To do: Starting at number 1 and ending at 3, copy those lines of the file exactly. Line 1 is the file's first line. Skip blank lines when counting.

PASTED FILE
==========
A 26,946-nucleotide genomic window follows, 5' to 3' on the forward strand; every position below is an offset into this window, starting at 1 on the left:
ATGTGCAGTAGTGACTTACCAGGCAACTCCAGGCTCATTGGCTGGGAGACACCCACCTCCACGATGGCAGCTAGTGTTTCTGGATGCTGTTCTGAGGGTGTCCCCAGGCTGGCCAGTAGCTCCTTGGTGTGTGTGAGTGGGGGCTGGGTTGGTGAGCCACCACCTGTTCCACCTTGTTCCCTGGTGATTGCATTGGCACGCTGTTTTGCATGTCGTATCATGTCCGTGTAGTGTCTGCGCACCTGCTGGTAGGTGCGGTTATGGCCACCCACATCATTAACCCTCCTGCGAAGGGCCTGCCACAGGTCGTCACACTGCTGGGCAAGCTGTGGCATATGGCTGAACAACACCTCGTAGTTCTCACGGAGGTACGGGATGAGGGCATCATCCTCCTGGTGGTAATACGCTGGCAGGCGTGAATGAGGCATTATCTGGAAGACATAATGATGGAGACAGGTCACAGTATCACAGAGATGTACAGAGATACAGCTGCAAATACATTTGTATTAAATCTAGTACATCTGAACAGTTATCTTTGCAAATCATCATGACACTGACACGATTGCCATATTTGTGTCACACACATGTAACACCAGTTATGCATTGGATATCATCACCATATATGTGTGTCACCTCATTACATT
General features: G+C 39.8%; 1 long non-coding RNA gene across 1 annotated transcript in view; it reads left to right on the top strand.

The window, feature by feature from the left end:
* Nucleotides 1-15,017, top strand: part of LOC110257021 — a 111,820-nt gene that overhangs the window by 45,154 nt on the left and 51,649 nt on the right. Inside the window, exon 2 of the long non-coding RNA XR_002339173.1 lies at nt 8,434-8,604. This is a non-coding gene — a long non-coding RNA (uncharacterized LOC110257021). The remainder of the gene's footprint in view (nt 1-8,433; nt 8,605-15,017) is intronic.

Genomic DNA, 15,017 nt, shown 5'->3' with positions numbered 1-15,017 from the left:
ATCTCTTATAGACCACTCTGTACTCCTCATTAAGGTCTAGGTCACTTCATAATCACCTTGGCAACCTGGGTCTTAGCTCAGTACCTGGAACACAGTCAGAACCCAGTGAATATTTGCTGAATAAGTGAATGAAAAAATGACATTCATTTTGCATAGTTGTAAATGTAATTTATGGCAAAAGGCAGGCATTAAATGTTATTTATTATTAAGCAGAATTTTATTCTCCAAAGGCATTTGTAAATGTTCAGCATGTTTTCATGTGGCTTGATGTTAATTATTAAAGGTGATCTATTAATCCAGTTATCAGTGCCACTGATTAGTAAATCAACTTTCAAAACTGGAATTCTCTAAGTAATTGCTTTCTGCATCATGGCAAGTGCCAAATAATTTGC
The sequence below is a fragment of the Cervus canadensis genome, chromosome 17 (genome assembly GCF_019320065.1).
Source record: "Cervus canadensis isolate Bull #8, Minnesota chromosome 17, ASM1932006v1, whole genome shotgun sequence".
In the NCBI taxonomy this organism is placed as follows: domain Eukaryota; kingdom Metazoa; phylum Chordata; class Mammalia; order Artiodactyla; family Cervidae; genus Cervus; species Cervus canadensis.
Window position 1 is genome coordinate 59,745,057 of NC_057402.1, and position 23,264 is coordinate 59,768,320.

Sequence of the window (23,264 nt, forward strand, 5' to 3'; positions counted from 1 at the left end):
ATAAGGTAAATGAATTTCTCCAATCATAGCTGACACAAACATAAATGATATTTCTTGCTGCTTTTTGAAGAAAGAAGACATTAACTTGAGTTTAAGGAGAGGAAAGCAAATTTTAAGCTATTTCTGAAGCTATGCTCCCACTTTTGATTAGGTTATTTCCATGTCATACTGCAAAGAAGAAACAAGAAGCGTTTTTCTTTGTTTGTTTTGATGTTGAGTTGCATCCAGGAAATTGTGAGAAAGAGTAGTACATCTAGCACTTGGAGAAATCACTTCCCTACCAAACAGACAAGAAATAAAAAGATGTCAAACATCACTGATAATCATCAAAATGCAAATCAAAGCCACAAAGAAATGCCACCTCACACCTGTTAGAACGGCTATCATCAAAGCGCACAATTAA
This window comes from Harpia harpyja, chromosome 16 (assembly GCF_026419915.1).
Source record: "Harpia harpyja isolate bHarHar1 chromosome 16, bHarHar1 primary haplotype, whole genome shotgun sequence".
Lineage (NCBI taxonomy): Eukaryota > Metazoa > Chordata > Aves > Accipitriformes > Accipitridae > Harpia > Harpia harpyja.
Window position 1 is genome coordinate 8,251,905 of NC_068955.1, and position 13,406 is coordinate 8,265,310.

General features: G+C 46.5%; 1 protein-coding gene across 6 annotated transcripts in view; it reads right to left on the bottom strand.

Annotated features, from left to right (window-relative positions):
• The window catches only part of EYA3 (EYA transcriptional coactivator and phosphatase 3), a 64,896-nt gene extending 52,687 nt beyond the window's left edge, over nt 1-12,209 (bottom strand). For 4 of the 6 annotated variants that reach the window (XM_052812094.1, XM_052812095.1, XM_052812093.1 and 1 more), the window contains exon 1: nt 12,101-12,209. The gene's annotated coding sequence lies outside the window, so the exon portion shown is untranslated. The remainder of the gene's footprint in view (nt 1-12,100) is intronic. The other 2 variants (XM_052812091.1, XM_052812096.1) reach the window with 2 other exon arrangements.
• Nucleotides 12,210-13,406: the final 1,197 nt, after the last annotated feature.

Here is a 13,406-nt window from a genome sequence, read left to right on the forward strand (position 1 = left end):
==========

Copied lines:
A 26,946-nucleotide genomic window follows, 5' to 3' on the forward strand; every position below is an offset into this window, starting at 1 on the left:
ATGTGCAGTAGTGACTTACCAGGCAACTCCAGGCTCATTGGCTGGGAGACACCCACCTCCACGATGGCAGCTAGTGTTTCTGGATGCTGTTCTGAGGGTGTCCCCAGGCTGGCCAGTAGCTCCTTGGTGTGTGTGAGTGGGGGCTGGGTTGGTGAGCCACCACCTGTTCCACCTTGTTCCCTGGTGATTGCATTGGCACGCTGTTTTGCATGTCGTATCATGTCCGTGTAGTGTCTGCGCACCTGCTGGTAGGTGCGGTTATGGCCACCCACATCATTAACCCTCCTGCGAAGGGCCTGCCACAGGTCGTCACACTGCTGGGCAAGCTGTGGCATATGGCTGAACAACACCTCGTAGTTCTCACGGAGGTACGGGATGAGGGCATCATCCTCCTGGTGGTAATACGCTGGCAGGCGTGAATGAGGCATTATCTGGAAGACATAATGATGGAGACAGGTCACAGTATCACAGAGATGTACAGAGATACAGCTGCAAATACATTTGTATTAAATCTAGTACATCTGAACAGTTATCTTTGCAAATCATCATGACACTGACACGATTGCCATATTTGTGTCACACACATGTAACACCAGTTATGCATTGGATATCATCACCATATATGTGTGTCACCTCATTACATT
General features: G+C 39.8%; 1 long non-coding RNA gene across 1 annotated transcript in view; it reads left to right on the top strand.